The most basic living costs, like housing and utilities, increased up to four times faster than wages across Europe last year, new Eurostat data shows.
Average hourly wages increased by 4.4 per cent across the EU in 2022, according to data published by the EU’s statistics agency.
With the EU inflation rate at 9.2 per cent last year, it means the growth in wages last year was just half of the increase in the cost of living.
The gap is even wider when it comes to the most essential living costs: housing and utility costs (18 per cent) increased four times faster than wages, while transport and food (12 per cent) increased three times faster.
Real wages, which indicates pay after inflation is taken into account, have fallen in every EU member state this year by as much as 9 per cent. By comparison, real profits increased by 1 per cent.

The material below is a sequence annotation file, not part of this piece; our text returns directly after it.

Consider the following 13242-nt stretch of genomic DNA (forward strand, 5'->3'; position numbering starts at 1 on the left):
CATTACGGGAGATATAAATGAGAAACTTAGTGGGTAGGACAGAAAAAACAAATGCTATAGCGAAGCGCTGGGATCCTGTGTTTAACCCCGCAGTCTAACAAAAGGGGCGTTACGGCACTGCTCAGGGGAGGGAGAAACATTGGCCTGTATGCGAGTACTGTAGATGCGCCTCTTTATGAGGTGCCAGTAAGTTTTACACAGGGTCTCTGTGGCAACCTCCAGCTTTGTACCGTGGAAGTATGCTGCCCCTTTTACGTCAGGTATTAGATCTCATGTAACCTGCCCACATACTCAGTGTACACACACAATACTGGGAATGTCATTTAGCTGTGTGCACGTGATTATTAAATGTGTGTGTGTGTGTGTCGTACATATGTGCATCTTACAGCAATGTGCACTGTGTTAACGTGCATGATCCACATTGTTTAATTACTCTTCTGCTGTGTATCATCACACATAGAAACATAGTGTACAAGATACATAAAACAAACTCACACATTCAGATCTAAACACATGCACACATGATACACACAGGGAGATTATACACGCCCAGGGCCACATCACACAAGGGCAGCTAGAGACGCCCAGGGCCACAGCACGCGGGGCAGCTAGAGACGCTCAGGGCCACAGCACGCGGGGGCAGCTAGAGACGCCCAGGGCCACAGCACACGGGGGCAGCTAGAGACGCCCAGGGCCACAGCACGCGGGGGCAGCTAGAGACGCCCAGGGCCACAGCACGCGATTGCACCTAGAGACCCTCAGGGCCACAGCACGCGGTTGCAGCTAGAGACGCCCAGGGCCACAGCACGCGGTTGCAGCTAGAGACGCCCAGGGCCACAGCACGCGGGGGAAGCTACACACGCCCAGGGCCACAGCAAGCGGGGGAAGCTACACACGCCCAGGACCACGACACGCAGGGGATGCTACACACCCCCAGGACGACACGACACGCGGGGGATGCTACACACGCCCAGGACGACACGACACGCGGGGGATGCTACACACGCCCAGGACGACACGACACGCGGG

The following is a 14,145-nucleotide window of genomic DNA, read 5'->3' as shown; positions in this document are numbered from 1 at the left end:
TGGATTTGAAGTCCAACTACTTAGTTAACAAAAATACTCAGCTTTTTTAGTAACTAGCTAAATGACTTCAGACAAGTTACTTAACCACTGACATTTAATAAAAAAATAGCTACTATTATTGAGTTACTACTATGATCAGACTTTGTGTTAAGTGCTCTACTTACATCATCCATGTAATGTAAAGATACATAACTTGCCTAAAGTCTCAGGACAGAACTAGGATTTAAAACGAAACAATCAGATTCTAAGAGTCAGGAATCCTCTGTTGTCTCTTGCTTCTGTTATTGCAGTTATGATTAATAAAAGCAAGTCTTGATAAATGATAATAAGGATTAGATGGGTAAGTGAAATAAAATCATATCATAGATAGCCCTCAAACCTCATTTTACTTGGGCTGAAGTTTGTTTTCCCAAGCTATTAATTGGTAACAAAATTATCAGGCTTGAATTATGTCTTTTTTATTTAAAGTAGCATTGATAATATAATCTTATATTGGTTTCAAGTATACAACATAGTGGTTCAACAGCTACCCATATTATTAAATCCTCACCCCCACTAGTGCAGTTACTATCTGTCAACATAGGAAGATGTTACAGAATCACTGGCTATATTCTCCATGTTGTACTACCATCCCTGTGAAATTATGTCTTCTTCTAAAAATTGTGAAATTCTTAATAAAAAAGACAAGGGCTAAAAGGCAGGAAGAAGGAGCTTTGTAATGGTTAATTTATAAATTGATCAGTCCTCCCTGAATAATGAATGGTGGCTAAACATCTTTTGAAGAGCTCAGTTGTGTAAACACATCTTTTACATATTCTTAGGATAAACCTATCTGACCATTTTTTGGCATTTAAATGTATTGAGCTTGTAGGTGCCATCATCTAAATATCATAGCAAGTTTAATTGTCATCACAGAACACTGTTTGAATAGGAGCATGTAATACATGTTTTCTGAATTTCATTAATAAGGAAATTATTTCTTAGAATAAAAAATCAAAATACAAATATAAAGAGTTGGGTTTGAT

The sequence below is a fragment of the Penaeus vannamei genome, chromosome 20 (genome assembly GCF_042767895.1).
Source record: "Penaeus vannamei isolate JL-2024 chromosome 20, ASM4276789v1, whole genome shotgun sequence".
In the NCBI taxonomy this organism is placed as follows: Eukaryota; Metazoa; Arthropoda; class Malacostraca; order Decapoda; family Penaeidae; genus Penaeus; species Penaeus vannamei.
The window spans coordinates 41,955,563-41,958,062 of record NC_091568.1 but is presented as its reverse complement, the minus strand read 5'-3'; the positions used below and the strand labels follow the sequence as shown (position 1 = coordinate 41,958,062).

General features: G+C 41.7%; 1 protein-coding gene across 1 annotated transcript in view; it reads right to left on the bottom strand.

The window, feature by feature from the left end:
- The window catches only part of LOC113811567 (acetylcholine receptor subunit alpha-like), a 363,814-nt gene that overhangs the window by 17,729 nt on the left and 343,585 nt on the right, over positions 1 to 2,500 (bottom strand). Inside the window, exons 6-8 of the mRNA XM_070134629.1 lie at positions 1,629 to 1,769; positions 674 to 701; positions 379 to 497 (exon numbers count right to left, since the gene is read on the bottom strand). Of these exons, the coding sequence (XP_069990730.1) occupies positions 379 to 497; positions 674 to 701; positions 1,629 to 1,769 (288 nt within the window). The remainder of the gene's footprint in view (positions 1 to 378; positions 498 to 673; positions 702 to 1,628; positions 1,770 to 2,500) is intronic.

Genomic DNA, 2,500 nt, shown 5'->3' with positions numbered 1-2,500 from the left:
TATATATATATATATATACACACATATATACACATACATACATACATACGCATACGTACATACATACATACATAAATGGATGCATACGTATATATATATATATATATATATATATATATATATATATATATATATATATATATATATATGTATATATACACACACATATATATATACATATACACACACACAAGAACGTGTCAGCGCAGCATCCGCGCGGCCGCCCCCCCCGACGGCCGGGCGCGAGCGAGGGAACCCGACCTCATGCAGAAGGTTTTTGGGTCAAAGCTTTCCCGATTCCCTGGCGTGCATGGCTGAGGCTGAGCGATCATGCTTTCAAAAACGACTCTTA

Moreover, ECB data shows profit margins increases in 2021 and 2022 were larger than unit labour costs increases, meaning profit margins developments have a more prominent role in driving inflation.
Commenting on the figures, ETUC General Secretary Esther Lynch said: “These figures are further proof that workers are the victims of inflation and not its cause. Behind these figures are real people who have been struggling to put food on the table, heat their homes and even afford transport to their own workplace. That is a result of companies, particularly those in the energy and food sectors, taking advantage of supply issues to ramp up their prices and make record profits. It’s time politicians stopped punishing the victims of inflation by holding down wages and tackled the real cause of inflation through windfall taxes on excess profits.”